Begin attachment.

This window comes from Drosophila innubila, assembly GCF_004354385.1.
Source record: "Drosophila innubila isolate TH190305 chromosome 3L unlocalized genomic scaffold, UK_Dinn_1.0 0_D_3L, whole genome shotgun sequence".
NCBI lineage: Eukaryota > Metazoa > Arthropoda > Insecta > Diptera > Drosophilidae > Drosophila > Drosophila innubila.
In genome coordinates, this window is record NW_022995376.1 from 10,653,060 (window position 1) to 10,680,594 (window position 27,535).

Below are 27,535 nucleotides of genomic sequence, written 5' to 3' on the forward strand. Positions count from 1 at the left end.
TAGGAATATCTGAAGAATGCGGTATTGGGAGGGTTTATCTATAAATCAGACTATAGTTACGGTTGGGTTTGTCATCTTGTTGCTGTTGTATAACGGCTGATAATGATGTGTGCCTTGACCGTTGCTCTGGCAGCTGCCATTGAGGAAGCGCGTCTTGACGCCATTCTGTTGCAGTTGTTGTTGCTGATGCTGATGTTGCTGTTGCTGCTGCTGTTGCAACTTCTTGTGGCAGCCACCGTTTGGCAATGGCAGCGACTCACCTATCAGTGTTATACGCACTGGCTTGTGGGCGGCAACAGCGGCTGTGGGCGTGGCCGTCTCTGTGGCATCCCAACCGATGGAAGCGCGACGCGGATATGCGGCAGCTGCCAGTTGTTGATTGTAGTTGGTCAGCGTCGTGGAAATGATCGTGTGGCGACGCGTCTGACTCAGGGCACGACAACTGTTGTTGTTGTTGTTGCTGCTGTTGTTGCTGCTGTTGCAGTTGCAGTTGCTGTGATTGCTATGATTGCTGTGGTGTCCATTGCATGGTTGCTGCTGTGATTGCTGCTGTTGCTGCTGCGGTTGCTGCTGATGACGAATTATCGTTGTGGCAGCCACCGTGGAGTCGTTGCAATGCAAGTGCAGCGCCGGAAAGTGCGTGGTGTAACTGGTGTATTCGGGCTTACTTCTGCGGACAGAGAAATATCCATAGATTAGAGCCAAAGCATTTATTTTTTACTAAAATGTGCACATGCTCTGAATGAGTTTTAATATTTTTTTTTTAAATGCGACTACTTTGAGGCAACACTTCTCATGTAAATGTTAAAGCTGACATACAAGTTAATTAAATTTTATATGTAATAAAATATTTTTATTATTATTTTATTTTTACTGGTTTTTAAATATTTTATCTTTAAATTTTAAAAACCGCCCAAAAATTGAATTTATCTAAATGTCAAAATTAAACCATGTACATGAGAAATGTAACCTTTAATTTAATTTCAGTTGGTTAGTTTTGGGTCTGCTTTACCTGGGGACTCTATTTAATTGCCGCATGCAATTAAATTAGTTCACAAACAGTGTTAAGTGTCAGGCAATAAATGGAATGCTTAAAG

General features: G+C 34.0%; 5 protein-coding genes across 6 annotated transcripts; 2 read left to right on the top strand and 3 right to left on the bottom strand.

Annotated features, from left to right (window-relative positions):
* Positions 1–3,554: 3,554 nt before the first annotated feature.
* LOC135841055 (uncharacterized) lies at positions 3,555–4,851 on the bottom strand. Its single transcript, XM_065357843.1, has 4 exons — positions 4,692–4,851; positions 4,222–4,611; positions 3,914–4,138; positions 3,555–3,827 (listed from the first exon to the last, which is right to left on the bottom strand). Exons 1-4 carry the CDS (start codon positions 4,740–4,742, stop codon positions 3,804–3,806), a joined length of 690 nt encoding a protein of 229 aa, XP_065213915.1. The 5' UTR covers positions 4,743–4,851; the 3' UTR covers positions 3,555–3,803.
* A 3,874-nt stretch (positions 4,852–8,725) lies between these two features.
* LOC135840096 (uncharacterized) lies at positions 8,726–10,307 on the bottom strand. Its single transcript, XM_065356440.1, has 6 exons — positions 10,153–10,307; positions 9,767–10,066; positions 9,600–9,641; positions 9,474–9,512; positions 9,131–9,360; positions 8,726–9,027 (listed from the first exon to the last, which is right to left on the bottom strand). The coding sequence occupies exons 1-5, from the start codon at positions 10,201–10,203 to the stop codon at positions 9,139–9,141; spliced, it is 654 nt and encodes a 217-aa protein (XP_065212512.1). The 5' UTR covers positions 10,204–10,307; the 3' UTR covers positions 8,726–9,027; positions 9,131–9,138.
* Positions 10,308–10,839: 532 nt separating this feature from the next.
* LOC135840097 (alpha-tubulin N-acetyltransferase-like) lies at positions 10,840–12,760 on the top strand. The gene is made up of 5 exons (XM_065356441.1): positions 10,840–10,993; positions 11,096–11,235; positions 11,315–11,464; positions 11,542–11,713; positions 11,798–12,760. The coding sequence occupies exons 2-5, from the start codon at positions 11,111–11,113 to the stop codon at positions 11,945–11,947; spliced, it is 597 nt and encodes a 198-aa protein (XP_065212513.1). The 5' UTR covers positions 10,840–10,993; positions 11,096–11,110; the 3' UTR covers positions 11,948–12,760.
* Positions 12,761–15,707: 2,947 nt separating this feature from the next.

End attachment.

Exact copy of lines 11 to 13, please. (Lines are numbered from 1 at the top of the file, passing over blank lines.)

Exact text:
* A 3,874-nt stretch (positions 4,852–8,725) lies between these two features.
* LOC135840096 (uncharacterized) lies at positions 8,726–10,307 on the bottom strand. Its single transcript, XM_065356440.1, has 6 exons — positions 10,153–10,307; positions 9,767–10,066; positions 9,600–9,641; positions 9,474–9,512; positions 9,131–9,360; positions 8,726–9,027 (listed from the first exon to the last, which is right to left on the bottom strand). The coding sequence occupies exons 1-5, from the start codon at positions 10,201–10,203 to the stop codon at positions 9,139–9,141; spliced, it is 654 nt and encodes a 217-aa protein (XP_065212512.1). The 5' UTR covers positions 10,204–10,307; the 3' UTR covers positions 8,726–9,027; positions 9,131–9,138.
* Positions 10,308–10,839: 532 nt separating this feature from the next.